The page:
A week from today, at their annual meetings in San Francisco, the American Geophysical Union will be sponsoring a workshop I co-organized on research related to climate change communication and public engagement. In the context of debates over Copenhagen and the stolen climate change emails, the session is particularly timely and relevant. Details are below and advance registration is at this page. So far, roughly 100 attendees have registered.
Re-Starting the Conversation on Climate Change:
The Media, Dialogue, and Public Engagement Workshop
Sunday, 13 December (1:00 PM -5:00 PM)
Inter Continental Hotel Grand Ballroom C
Panel organized by
Matthew C. Nisbet, American University, and Inés Cifuentes, American Geophysical Union
Presenters: Maxwell Boykoff, Matthew C. Nisbet, and Gwendolyn Blue
Increasing public understanding and action on climate change requires the application of research and expertise from the social sciences. This workshop features presentations from three leading researchers who are examining the factors that shape media coverage, public participation, and public dialogue. Discussion will emphasize lessons learned from the first two decades of climate change communication initiatives and the promise of several new directions.
Mass Media and the Cultural Politics of Climate Change
Max Boykoff, Ph.D.
University of Colorado-Boulder
Mass media serve vital roles in the communication processes between science, policy-makers and the public. This presentation reviews contextual factors as well as journalistic pressures and norms that contribute to how issues, events and information become climate 'news'. A particular focus will be on how these factors have contributed to misperceptions, misleading debates, and divergent understandings that undermine efforts at policy action.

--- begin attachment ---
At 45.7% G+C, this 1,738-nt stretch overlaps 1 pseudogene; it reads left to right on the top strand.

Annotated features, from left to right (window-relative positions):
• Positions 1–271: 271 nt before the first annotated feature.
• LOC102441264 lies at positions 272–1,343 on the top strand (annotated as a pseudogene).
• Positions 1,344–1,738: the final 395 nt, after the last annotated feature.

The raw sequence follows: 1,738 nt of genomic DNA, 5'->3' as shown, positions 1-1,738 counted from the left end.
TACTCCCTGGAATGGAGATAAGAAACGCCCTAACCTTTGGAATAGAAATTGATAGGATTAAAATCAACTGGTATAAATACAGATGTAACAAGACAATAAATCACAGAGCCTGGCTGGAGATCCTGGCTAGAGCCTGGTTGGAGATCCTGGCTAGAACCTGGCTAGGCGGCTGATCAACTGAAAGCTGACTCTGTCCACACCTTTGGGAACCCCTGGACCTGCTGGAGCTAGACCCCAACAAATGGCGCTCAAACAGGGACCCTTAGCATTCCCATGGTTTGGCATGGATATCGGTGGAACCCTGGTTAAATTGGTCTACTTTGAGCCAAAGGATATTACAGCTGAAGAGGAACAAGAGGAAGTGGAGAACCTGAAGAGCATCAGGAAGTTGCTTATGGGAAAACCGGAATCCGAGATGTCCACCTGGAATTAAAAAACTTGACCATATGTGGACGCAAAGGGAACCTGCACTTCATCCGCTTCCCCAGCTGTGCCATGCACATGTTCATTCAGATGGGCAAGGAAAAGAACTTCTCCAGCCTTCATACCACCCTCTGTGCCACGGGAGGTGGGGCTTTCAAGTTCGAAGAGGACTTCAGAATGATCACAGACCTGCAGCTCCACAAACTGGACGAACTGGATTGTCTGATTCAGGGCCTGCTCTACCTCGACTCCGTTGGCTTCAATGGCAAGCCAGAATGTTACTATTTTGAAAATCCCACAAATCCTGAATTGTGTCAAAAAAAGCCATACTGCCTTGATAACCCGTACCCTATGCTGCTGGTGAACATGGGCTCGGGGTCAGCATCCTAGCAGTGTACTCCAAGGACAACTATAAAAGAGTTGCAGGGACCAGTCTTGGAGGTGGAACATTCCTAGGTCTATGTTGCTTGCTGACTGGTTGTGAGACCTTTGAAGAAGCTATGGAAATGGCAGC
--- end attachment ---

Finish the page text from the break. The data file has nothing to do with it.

How Framing Matters to Wider Public Participation on Climate Change
Matthew C. Nisbet, Ph.D.
American University, Washington, DC
This presentation discusses research analyzing the extent to which new frames of reference and narratives can generate wider public interest and participation on climate change. The results of qualitative interviews and surveys are reviewed, focusing on public reactions to various policy proposals and messages. The research is designed to provide scientists, policy experts, government agencies, journalists, and other stakeholders with practical guidance on how best to increase public understanding of the implications of climate change.
Worldwide Views on Climate change: An International Citizen Deliberation on Climate Policy
Gwendolyn Blue, Ph.D.
University of Calgary, Canada
The UN Framework Program on Climate Change is holding its next round of discussions to update the Kyoto Protocol in Copenhagen in December, 2009. These climate change policy discusions have always involved government representatives and organized groups such as industry alliances and non-government organizations. For the first time, an international effort to hear what citizens around the world have to say on the policy questions was organized by the Danish Board of Technology, involving the participation of 38 countries, each with 100 citizen participants. This presentation describes both the process of mounting such an effort and the outcomes from the participating countries, with particular attention to differences between developed and developing countries. The challenges for global governance will also be discussed.